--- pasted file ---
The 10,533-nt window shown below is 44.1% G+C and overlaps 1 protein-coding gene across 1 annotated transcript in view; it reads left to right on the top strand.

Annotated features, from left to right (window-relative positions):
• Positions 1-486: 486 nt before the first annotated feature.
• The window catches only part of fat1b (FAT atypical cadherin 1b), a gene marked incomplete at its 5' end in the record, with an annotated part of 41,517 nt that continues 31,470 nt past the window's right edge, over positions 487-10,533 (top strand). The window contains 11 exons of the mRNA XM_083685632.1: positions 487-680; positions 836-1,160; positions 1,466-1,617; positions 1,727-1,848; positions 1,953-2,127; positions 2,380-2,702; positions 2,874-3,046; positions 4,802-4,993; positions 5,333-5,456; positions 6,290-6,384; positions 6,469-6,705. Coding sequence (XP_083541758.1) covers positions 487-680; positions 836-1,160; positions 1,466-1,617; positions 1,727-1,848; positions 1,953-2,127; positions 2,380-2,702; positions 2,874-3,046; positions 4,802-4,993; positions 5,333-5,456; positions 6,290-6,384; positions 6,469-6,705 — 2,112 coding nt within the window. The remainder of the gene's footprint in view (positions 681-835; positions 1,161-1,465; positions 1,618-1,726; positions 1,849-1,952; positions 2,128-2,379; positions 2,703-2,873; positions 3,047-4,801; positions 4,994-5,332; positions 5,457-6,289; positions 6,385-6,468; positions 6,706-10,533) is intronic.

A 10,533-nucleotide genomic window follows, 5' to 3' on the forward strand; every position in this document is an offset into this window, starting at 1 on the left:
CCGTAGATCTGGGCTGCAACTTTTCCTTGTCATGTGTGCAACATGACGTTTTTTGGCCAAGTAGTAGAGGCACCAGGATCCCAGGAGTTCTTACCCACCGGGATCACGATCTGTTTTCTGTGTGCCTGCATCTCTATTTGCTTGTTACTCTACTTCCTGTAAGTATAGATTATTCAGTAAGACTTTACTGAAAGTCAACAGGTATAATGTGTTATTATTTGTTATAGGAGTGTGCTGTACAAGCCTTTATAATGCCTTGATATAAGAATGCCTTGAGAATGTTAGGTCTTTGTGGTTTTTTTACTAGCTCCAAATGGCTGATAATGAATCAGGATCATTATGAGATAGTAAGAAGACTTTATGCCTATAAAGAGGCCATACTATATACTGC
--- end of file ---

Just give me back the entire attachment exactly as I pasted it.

The 10,533-nt window shown below is 44.1% G+C and overlaps 1 protein-coding gene across 1 annotated transcript in view; it reads left to right on the top strand.

Annotated features, from left to right (window-relative positions):
• Positions 1-486: 486 nt before the first annotated feature.
• The window catches only part of fat1b (FAT atypical cadherin 1b), a gene marked incomplete at its 5' end in the record, with an annotated part of 41,517 nt that continues 31,470 nt past the window's right edge, over positions 487-10,533 (top strand). The window contains 11 exons of the mRNA XM_083685632.1: positions 487-680; positions 836-1,160; positions 1,466-1,617; positions 1,727-1,848; positions 1,953-2,127; positions 2,380-2,702; positions 2,874-3,046; positions 4,802-4,993; positions 5,333-5,456; positions 6,290-6,384; positions 6,469-6,705. Coding sequence (XP_083541758.1) covers positions 487-680; positions 836-1,160; positions 1,466-1,617; positions 1,727-1,848; positions 1,953-2,127; positions 2,380-2,702; positions 2,874-3,046; positions 4,802-4,993; positions 5,333-5,456; positions 6,290-6,384; positions 6,469-6,705 — 2,112 coding nt within the window. The remainder of the gene's footprint in view (positions 681-835; positions 1,161-1,465; positions 1,618-1,726; positions 1,849-1,952; positions 2,128-2,379; positions 2,703-2,873; positions 3,047-4,801; positions 4,994-5,332; positions 5,457-6,289; positions 6,385-6,468; positions 6,706-10,533) is intronic.

A 10,533-nucleotide genomic window follows, 5' to 3' on the forward strand; every position in this document is an offset into this window, starting at 1 on the left:
CCGTAGATCTGGGCTGCAACTTTTCCTTGTCATGTGTGCAACATGACGTTTTTTGGCCAAGTAGTAGAGGCACCAGGATCCCAGGAGTTCTTACCCACCGGGATCACGATCTGTTTTCTGTGTGCCTGCATCTCTATTTGCTTGTTACTCTACTTCCTGTAAGTATAGATTATTCAGTAAGACTTTACTGAAAGTCAACAGGTATAATGTGTTATTATTTGTTATAGGAGTGTGCTGTACAAGCCTTTATAATGCCTTGATATAAGAATGCCTTGAGAATGTTAGGTCTTTGTGGTTTTTTTACTAGCTCCAAATGGCTGATAATGAATCAGGATCATTATGAGATAGTAAGAAGACTTTATGCCTATAAAGAGGCCATACTATATACTGC